I have already given my investment recommendations for 2013. The most important piece is the permanent portfolio. I have not advocated defense stocks recently, except a small portion that would be part of the stocks held in the permanent portfolio (probably in an index fund or ETF of the broad market).
If you are going to put money into defense stocks, it should be in your speculative portion. It should also be a small amount.
While I wouldn’t bet against defense stocks right now, I also think there are better things to speculate on. If you look at Fidelity’s Select Defense & Aerospace fund (FSDAX), the returns have not been that great. If you take its high point in 2007, the price of the fund is actually less now.
There is no question that if you had money to invest in the year 2000, that putting it in defense stocks would have given you a much better return that the overall stock market. Of course, you would have been much better off in oil stocks or simply buying gold.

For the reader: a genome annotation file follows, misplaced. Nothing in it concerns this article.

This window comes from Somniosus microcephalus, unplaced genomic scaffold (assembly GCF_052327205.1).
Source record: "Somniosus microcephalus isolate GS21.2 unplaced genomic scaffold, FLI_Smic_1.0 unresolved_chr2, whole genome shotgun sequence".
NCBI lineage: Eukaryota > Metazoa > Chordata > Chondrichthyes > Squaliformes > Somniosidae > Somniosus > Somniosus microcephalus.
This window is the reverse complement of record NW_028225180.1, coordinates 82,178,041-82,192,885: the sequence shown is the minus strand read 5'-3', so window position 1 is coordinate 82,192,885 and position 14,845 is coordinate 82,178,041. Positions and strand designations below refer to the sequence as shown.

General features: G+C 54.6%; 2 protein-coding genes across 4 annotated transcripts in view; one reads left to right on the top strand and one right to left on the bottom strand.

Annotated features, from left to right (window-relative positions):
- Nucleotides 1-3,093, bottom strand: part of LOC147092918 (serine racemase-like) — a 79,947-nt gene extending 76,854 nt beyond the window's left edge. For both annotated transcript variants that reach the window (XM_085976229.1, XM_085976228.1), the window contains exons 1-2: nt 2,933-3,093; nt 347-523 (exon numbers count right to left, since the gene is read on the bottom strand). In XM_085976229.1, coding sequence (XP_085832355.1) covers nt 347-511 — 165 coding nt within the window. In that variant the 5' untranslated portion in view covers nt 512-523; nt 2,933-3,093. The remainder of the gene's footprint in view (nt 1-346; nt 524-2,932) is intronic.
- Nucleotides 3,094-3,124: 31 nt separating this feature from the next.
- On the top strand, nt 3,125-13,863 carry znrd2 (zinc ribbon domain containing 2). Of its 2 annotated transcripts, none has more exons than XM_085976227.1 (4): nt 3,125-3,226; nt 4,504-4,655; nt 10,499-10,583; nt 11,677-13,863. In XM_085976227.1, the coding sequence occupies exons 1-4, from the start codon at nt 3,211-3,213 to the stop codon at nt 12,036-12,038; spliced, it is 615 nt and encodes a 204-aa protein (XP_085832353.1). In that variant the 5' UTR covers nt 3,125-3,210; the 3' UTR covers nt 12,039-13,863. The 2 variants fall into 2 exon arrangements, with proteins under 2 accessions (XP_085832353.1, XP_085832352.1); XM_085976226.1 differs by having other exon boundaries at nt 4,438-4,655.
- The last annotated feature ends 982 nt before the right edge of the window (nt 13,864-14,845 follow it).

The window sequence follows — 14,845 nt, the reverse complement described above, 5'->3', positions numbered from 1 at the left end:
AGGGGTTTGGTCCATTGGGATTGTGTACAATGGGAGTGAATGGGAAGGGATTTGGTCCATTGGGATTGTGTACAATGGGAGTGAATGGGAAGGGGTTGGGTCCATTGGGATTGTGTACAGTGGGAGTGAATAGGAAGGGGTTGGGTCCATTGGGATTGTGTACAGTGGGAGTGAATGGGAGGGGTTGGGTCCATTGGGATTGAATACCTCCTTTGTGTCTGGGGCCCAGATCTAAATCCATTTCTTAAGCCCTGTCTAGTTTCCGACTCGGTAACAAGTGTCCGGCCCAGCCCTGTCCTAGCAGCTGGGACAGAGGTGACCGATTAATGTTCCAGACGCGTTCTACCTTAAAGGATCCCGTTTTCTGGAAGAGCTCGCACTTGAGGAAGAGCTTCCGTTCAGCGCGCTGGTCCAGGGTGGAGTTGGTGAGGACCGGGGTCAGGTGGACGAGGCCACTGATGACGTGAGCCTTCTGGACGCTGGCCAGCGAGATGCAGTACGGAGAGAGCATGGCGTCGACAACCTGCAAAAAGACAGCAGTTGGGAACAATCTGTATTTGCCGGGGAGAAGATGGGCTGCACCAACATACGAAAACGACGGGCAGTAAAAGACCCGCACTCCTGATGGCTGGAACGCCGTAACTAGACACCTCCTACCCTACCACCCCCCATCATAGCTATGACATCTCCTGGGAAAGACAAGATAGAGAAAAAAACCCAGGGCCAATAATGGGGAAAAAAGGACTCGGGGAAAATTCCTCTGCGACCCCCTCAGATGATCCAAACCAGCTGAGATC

Going forward, it would not surprise me to see defense stocks continuing to struggle. Raw materials to build defense equipment could rise in price and cut into profits. And while war rages on, I think that Congress will have to find ways to cut back. While there is a strong defense lobby, it is also easier to cut than Medicare and Social Security. There is a lot of money coming from the defense lobbyists, but not nearly as many votes.
Of course, the word “defense” should be put in quotes most of the time. Much of the expenditures for the military and equipment have little to do with defense. It is mostly to build the American empire with more wars and more occupation, but I digress.
While I don’t expect to see major cuts in government spending right now, I do know that things are getting tighter. Congress is going to have to start looking for ways to make cuts. The Federal Reserve can’t support a one trillion dollar (or more) deficit year after year. It eventually has to stop, which will force spending cuts. Cutting the so-called defense budget will be easier than cutting the so-called entitlement programs. For this reason, I would not bet many chips on defense stocks now.